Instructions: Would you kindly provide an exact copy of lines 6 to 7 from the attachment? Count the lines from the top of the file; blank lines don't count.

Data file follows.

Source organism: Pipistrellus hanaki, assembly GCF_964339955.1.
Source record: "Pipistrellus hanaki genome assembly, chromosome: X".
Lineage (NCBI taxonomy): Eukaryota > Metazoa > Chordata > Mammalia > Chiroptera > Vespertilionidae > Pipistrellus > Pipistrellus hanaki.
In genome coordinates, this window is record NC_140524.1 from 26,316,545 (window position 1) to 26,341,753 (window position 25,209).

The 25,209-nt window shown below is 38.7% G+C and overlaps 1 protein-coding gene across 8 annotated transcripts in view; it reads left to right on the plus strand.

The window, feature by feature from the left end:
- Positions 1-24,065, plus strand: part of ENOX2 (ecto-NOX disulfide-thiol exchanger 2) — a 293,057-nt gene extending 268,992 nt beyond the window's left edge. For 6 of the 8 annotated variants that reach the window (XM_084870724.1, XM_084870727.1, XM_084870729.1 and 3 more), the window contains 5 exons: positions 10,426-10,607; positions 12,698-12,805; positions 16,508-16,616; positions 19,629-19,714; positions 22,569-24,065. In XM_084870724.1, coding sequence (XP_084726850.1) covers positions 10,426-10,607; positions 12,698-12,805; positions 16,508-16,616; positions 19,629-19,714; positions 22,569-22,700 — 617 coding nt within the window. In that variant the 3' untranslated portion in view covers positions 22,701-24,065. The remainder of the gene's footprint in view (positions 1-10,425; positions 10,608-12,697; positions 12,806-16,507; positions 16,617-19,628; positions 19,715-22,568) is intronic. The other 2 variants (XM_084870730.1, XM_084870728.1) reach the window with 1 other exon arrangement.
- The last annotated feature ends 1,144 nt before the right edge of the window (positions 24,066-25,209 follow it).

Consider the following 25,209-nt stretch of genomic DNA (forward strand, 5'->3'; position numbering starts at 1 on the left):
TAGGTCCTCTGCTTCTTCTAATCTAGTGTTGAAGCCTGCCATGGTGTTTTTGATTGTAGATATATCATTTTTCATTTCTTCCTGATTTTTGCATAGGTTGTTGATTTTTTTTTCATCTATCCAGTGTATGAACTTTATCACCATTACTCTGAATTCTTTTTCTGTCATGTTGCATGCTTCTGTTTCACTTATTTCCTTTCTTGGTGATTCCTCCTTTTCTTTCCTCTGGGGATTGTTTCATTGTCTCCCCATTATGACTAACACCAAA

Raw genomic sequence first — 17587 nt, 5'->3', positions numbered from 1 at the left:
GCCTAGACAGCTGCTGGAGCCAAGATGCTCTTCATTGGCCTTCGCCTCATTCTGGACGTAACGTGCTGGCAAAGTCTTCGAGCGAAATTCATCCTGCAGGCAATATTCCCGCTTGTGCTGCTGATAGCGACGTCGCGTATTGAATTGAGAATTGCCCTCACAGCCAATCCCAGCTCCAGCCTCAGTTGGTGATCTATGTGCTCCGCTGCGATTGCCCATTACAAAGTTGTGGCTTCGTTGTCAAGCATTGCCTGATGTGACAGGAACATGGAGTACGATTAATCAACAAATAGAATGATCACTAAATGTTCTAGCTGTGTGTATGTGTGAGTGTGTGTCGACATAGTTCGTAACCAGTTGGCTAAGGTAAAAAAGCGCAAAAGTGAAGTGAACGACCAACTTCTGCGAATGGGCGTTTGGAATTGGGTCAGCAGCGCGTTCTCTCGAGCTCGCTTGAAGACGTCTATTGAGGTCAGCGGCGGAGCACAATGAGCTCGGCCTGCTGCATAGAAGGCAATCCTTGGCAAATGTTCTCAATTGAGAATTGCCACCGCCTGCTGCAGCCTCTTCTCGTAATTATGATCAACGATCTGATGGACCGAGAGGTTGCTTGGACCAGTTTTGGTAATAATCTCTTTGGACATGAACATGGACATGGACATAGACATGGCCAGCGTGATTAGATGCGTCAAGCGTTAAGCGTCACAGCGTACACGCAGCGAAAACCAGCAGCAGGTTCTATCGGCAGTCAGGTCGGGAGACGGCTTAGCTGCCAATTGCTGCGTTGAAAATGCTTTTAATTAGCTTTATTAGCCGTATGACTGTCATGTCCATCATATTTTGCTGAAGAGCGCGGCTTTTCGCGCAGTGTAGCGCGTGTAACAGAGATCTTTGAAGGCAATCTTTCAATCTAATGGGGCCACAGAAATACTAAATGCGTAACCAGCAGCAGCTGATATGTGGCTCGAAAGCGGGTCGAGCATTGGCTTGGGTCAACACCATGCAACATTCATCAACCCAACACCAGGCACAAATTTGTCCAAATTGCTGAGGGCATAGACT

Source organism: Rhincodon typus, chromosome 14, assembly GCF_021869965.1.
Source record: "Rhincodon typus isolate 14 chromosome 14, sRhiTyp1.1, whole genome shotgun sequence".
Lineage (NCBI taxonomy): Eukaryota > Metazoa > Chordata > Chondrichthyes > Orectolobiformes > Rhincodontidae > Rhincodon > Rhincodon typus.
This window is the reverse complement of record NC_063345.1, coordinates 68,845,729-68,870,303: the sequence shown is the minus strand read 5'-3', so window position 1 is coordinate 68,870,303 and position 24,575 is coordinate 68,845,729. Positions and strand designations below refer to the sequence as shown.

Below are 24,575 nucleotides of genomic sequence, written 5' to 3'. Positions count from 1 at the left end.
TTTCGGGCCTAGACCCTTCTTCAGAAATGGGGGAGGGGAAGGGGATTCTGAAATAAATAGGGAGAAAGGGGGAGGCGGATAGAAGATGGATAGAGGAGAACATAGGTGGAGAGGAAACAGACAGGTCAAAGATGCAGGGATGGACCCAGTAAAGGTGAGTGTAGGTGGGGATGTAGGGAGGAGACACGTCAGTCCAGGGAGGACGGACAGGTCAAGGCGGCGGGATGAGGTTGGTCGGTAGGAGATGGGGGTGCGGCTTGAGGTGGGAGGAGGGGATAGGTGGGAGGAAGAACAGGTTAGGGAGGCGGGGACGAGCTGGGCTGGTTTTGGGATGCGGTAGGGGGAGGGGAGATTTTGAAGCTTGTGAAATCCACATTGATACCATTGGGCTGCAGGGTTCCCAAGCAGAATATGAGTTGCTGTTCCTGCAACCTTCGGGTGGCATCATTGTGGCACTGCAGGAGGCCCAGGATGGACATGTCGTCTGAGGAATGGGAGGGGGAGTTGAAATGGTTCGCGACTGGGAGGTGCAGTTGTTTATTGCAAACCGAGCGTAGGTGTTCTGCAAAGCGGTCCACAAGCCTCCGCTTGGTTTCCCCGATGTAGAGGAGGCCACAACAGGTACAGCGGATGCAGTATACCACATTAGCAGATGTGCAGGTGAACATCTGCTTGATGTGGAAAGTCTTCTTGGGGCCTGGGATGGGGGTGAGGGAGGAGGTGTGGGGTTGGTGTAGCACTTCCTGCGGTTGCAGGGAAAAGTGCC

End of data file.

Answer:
The window, feature by feature from the left end:
- Positions 1-24,065, plus strand: part of ENOX2 (ecto-NOX disulfide-thiol exchanger 2) — a 293,057-nt gene extending 268,992 nt beyond the window's left edge. For 6 of the 8 annotated variants that reach the window (XM_084870724.1, XM_084870727.1, XM_084870729.1 and 3 more), the window contains 5 exons: positions 10,426-10,607; positions 12,698-12,805; positions 16,508-16,616; positions 19,629-19,714; positions 22,569-24,065. In XM_084870724.1, coding sequence (XP_084726850.1) covers positions 10,426-10,607; positions 12,698-12,805; positions 16,508-16,616; positions 19,629-19,714; positions 22,569-22,700 — 617 coding nt within the window. In that variant the 3' untranslated portion in view covers positions 22,701-24,065. The remainder of the gene's footprint in view (positions 1-10,425; positions 10,608-12,697; positions 12,806-16,507; positions 16,617-19,628; positions 19,715-22,568) is intronic. The other 2 variants (XM_084870730.1, XM_084870728.1) reach the window with 1 other exon arrangement.